July 28, 2004


The food here is fairly good, but you have to know where to look---and when to look for it.

During the conference, the main problem with finding food was that our schedules were off. Our morning sessions typically started before 9am, and there is simply nothing to be found before then. Our lunch breaks started around noon, and ended at 1 or 1:30, at which time the locals are just beginning to think about lunch, and the eateries are just beginning to open. Operating on this American eating schedule, we're getting pretty hungry by 7 or so, but dinner isn't really served until 9 or 10 at night. Really, things would've been a lot better if they'd just added one and a half or two hours to every time on the conference schedule.

Due largely to our messed up scheduling, it took a while to get the hang of getting good food around here. We were also confounded by the location of the Forum. This thing is in the back of beyond, relatively speaking, and there is very little around. After the opening reception, we got "dinner" at a little sidewalk cafe that really was not geared to dinner; I ended up with something that resembled an American country breakfast, with eggs and bacon. For the first several days of the conference, we were under the impression that the only available lunch food was on the Forum grounds, in kiosks that were overpriced and had much too small portions. It wasn't until Sunday that I discovered the food court of the mall across the street, which has at least one excellent sandwich shop---a chain, but at least a local one.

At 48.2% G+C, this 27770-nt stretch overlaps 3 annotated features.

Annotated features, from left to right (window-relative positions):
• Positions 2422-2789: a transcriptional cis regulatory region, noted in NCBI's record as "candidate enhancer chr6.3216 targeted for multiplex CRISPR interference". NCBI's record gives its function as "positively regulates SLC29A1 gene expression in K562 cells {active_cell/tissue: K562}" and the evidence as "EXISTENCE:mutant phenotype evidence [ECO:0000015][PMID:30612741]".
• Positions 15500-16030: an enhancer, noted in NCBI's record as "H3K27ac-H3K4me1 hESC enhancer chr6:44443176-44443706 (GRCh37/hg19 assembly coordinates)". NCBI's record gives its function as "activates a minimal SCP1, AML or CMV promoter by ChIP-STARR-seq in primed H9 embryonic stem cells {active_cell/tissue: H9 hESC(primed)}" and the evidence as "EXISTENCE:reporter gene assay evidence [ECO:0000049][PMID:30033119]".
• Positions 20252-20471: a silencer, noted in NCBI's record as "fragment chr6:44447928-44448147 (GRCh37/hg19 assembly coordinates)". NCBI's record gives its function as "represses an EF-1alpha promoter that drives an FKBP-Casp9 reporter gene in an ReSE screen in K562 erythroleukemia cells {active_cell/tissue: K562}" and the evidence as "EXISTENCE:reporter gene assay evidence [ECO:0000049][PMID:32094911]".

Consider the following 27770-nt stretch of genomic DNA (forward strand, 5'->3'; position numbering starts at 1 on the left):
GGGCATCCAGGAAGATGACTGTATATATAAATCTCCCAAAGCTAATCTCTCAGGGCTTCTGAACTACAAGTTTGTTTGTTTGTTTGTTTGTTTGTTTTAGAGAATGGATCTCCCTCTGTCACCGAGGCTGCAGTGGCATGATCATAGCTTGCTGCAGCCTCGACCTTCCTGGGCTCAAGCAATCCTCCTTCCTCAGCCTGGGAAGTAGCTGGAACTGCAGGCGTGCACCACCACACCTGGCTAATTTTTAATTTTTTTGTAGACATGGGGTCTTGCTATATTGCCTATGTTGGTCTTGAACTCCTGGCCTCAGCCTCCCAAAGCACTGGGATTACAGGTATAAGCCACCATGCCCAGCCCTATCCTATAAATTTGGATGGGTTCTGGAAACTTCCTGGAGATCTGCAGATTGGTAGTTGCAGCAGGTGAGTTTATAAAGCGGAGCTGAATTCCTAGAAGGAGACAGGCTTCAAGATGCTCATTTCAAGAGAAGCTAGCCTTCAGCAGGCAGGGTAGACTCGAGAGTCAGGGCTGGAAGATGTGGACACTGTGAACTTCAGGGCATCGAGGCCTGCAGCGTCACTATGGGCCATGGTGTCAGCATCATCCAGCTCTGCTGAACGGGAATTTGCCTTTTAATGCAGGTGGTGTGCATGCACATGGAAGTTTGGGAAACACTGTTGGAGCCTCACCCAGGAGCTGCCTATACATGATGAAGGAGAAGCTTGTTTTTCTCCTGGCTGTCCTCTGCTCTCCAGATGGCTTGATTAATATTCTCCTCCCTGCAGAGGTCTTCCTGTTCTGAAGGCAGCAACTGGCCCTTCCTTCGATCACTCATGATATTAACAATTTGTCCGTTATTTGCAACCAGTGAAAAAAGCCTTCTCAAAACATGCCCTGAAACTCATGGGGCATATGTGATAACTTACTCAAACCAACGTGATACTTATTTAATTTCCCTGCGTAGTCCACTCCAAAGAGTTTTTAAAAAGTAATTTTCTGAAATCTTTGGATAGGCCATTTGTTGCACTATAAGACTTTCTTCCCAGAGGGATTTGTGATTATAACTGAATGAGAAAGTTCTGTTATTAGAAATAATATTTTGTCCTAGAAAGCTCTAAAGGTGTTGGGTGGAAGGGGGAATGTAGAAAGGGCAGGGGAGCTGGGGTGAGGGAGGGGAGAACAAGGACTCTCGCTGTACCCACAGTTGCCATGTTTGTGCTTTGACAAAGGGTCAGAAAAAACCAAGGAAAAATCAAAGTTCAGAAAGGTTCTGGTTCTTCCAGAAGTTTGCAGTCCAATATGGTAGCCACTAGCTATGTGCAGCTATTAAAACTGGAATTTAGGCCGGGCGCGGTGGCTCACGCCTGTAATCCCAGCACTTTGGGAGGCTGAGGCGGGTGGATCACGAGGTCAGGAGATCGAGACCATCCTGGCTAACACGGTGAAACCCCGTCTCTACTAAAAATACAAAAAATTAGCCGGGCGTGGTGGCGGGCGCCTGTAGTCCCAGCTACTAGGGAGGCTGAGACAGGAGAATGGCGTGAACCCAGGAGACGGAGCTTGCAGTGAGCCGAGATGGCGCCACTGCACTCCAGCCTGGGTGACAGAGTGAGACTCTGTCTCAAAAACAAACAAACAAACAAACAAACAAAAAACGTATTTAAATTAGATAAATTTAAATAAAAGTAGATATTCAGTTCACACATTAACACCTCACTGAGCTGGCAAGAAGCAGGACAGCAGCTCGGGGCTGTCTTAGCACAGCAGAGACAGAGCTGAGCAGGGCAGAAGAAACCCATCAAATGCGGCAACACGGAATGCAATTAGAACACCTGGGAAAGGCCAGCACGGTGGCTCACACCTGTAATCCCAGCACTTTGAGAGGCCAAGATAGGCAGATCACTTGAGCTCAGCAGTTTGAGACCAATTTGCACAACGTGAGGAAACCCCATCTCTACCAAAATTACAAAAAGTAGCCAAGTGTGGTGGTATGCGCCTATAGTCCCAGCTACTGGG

For dinner, we got the hang of it faster. The first actual night of the conference, a bunch of us arranged to meet at the Jaume I metro stop, from which we wandered and eventually found a place that served fantastic paella. The second night was the banquet, where the food was basically adequate, if not especially impressive. (The location, the Llótja, was much moreso. (·) (·) (·) (·) (·))